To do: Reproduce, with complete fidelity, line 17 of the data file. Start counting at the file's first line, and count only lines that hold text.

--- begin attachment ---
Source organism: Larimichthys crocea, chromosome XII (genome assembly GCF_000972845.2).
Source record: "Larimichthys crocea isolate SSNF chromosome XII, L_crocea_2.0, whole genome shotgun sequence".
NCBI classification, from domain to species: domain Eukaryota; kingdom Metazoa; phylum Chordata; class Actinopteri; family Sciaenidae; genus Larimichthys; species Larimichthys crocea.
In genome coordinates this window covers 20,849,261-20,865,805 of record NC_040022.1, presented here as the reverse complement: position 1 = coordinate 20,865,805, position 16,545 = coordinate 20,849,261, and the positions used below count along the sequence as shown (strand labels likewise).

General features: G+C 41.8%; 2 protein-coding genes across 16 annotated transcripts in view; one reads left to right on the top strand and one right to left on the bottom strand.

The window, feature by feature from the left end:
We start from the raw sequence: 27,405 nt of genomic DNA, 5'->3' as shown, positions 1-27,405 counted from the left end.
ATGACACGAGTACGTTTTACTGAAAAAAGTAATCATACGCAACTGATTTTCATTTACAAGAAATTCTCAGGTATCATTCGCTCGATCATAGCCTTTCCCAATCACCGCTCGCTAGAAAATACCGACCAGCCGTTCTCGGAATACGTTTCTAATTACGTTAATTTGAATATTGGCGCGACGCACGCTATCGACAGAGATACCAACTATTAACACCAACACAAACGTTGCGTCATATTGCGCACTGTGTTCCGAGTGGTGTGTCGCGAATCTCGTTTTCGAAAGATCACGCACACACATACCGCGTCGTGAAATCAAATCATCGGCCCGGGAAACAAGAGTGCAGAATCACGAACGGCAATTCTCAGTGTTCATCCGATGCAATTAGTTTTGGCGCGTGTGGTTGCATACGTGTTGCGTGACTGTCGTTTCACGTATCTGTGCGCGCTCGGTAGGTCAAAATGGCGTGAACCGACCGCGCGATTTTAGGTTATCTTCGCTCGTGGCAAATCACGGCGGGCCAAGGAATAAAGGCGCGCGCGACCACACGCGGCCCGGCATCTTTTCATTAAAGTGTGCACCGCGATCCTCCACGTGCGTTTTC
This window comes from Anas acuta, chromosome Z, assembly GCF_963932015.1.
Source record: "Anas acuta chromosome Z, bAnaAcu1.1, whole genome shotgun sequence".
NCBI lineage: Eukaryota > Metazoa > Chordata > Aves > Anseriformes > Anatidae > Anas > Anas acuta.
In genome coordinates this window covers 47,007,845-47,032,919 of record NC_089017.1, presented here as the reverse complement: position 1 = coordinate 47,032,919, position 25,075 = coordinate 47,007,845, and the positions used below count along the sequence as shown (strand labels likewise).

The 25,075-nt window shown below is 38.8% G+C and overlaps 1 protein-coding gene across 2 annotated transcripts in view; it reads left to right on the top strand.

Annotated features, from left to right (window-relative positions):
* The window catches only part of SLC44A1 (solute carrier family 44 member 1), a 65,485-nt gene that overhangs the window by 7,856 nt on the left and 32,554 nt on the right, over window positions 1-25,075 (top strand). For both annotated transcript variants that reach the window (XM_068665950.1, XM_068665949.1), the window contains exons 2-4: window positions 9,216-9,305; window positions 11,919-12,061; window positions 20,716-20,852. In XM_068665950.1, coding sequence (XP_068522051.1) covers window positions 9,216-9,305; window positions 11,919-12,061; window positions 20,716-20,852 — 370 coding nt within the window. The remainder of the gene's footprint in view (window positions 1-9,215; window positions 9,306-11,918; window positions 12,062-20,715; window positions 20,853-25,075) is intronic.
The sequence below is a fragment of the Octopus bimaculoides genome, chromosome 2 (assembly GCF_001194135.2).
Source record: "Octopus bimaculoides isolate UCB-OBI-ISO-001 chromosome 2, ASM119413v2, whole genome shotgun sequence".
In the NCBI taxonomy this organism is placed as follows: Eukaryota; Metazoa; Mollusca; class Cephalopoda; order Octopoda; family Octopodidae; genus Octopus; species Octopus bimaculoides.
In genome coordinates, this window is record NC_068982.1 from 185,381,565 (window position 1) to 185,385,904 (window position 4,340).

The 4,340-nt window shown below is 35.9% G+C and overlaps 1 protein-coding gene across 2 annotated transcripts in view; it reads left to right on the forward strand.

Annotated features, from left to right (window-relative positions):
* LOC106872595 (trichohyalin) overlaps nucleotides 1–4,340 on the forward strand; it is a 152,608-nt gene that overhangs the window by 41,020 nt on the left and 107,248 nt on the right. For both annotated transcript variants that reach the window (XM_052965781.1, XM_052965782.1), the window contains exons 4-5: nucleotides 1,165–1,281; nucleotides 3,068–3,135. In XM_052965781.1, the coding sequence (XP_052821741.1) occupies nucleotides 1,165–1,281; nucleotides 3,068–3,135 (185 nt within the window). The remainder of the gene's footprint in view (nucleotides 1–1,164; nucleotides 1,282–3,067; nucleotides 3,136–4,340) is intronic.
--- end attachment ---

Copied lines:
Source record: "Octopus bimaculoides isolate UCB-OBI-ISO-001 chromosome 2, ASM119413v2, whole genome shotgun sequence".